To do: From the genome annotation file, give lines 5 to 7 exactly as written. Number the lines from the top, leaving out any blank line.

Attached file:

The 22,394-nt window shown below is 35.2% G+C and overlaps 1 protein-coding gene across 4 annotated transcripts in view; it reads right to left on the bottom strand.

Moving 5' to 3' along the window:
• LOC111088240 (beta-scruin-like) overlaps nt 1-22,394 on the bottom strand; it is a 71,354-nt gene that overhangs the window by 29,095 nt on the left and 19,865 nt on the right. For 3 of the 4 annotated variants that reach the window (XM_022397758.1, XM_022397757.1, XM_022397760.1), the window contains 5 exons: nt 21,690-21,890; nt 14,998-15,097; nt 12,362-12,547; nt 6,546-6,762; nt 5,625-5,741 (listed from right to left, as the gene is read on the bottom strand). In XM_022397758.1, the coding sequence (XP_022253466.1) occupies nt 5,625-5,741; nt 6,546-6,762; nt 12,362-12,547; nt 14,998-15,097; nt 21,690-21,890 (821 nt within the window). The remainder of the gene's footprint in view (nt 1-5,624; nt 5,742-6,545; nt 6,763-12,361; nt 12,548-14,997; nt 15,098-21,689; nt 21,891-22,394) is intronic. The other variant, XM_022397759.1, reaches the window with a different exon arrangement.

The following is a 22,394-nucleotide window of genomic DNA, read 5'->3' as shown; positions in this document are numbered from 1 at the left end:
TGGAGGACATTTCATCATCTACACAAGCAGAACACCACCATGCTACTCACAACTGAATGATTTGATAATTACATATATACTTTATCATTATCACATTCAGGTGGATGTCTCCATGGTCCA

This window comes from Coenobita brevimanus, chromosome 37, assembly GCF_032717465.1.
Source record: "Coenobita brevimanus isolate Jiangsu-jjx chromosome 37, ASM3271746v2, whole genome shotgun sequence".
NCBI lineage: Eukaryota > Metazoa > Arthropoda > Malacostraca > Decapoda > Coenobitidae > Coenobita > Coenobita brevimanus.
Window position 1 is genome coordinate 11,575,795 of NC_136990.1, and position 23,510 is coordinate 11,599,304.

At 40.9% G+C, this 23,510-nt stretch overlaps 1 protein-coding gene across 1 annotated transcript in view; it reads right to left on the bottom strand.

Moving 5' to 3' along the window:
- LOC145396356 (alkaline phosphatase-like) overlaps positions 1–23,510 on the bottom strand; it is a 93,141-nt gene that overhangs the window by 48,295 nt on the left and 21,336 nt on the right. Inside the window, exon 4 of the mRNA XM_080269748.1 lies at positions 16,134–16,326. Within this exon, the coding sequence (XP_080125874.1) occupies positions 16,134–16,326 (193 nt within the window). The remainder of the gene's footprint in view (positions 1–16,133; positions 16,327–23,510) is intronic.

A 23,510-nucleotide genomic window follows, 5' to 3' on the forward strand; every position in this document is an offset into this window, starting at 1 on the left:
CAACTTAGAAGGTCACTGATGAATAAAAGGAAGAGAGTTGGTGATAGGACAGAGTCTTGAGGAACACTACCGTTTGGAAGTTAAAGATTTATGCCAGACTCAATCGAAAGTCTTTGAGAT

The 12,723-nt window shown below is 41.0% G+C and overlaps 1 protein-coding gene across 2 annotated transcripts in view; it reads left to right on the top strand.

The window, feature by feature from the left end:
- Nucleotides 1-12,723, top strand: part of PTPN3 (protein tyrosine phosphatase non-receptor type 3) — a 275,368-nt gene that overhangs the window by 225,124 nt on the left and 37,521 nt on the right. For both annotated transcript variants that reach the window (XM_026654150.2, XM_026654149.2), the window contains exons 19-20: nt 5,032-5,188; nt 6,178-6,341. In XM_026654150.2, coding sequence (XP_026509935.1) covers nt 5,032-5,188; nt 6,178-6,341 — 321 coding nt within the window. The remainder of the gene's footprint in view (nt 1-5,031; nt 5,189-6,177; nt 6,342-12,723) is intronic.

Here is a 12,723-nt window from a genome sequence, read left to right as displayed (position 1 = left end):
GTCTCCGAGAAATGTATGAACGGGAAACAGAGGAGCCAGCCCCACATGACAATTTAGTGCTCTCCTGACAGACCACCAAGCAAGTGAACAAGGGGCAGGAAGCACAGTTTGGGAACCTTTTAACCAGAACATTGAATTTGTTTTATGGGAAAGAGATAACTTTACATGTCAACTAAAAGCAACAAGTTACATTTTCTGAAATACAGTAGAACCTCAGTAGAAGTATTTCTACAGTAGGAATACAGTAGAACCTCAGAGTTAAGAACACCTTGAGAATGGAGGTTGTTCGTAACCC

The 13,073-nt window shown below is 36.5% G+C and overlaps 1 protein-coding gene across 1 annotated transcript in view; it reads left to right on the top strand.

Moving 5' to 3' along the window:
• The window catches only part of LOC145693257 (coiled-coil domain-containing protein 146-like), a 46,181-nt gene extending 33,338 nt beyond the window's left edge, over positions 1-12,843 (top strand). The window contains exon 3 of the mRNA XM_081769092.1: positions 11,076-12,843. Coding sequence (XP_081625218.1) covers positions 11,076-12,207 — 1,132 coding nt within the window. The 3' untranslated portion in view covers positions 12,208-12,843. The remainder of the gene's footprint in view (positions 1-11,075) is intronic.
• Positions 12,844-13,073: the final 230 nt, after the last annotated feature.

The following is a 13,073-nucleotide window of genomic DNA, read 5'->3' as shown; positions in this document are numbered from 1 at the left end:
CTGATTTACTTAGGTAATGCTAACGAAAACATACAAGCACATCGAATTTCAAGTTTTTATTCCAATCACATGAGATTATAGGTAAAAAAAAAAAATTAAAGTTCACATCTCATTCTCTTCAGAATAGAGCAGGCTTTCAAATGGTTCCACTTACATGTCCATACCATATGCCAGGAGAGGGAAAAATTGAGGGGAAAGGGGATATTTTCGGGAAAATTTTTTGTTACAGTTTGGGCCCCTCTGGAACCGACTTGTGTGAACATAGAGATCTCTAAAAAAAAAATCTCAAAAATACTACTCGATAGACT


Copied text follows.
TGGAGGACATTTCATCATCTACACAAGCAGAACACCACCATGCTACTCACAACTGAATGATTTGATAATTACATATATACTTTATCATTATCACATTCAGGTGGATGTCTCCATGGTCCA

This window comes from Coenobita brevimanus, chromosome 37, assembly GCF_032717465.1.
Source record: "Coenobita brevimanus isolate Jiangsu-jjx chromosome 37, ASM3271746v2, whole genome shotgun sequence".